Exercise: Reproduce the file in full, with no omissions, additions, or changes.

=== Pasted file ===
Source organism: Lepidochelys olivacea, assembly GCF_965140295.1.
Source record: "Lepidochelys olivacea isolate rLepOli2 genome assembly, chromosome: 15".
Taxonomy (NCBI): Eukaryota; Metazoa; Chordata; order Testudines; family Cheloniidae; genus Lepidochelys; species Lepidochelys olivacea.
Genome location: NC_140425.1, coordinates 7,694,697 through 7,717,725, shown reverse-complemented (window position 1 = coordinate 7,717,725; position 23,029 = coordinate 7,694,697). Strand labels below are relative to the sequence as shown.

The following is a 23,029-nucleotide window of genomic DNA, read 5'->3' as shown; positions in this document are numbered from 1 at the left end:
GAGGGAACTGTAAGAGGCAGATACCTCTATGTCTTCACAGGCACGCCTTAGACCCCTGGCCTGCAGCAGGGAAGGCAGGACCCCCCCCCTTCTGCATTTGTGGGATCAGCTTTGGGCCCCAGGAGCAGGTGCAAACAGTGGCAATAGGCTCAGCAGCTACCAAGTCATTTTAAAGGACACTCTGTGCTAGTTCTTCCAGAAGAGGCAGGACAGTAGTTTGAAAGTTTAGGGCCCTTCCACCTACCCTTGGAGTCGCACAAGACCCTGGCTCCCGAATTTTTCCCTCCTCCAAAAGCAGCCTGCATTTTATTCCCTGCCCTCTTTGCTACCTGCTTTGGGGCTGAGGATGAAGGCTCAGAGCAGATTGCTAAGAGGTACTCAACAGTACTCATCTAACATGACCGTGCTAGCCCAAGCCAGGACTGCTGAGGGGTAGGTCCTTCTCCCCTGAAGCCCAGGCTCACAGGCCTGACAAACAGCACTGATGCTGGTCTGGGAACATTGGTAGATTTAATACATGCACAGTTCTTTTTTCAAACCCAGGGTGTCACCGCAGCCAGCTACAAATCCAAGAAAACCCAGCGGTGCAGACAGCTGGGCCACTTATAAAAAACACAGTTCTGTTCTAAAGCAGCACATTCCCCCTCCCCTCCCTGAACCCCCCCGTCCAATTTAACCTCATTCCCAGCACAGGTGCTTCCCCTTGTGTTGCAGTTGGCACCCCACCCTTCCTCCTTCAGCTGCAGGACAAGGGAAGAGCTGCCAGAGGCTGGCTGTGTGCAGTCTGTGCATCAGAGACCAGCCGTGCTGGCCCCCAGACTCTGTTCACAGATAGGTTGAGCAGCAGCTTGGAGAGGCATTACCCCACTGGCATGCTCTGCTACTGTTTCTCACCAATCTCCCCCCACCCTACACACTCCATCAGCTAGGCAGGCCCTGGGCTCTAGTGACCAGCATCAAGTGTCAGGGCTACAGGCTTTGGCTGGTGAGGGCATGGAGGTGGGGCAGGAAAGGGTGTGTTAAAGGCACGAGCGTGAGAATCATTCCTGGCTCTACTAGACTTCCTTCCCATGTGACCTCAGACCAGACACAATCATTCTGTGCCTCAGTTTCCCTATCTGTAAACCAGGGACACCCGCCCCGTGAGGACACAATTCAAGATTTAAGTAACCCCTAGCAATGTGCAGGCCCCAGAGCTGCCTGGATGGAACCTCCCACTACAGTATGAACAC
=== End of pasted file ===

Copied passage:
Source organism: Lepidochelys olivacea, assembly GCF_965140295.1.
Source record: "Lepidochelys olivacea isolate rLepOli2 genome assembly, chromosome: 15".
Taxonomy (NCBI): Eukaryota; Metazoa; Chordata; order Testudines; family Cheloniidae; genus Lepidochelys; species Lepidochelys olivacea.
Genome location: NC_140425.1, coordinates 7,694,697 through 7,717,725, shown reverse-complemented (window position 1 = coordinate 7,717,725; position 23,029 = coordinate 7,694,697). Strand labels below are relative to the sequence as shown.

The following is a 23,029-nucleotide window of genomic DNA, read 5'->3' as shown; positions in this document are numbered from 1 at the left end:
GAGGGAACTGTAAGAGGCAGATACCTCTATGTCTTCACAGGCACGCCTTAGACCCCTGGCCTGCAGCAGGGAAGGCAGGACCCCCCCCCTTCTGCATTTGTGGGATCAGCTTTGGGCCCCAGGAGCAGGTGCAAACAGTGGCAATAGGCTCAGCAGCTACCAAGTCATTTTAAAGGACACTCTGTGCTAGTTCTTCCAGAAGAGGCAGGACAGTAGTTTGAAAGTTTAGGGCCCTTCCACCTACCCTTGGAGTCGCACAAGACCCTGGCTCCCGAATTTTTCCCTCCTCCAAAAGCAGCCTGCATTTTATTCCCTGCCCTCTTTGCTACCTGCTTTGGGGCTGAGGATGAAGGCTCAGAGCAGATTGCTAAGAGGTACTCAACAGTACTCATCTAACATGACCGTGCTAGCCCAAGCCAGGACTGCTGAGGGGTAGGTCCTTCTCCCCTGAAGCCCAGGCTCACAGGCCTGACAAACAGCACTGATGCTGGTCTGGGAACATTGGTAGATTTAATACATGCACAGTTCTTTTTTCAAACCCAGGGTGTCACCGCAGCCAGCTACAAATCCAAGAAAACCCAGCGGTGCAGACAGCTGGGCCACTTATAAAAAACACAGTTCTGTTCTAAAGCAGCACATTCCCCCTCCCCTCCCTGAACCCCCCCGTCCAATTTAACCTCATTCCCAGCACAGGTGCTTCCCCTTGTGTTGCAGTTGGCACCCCACCCTTCCTCCTTCAGCTGCAGGACAAGGGAAGAGCTGCCAGAGGCTGGCTGTGTGCAGTCTGTGCATCAGAGACCAGCCGTGCTGGCCCCCAGACTCTGTTCACAGATAGGTTGAGCAGCAGCTTGGAGAGGCATTACCCCACTGGCATGCTCTGCTACTGTTTCTCACCAATCTCCCCCCACCCTACACACTCCATCAGCTAGGCAGGCCCTGGGCTCTAGTGACCAGCATCAAGTGTCAGGGCTACAGGCTTTGGCTGGTGAGGGCATGGAGGTGGGGCAGGAAAGGGTGTGTTAAAGGCACGAGCGTGAGAATCATTCCTGGCTCTACTAGACTTCCTTCCCATGTGACCTCAGACCAGACACAATCATTCTGTGCCTCAGTTTCCCTATCTGTAAACCAGGGACACCCGCCCCGTGAGGACACAATTCAAGATTTAAGTAACCCCTAGCAATGTGCAGGCCCCAGAGCTGCCTGGATGGAACCTCCCACTACAGTATGAACAC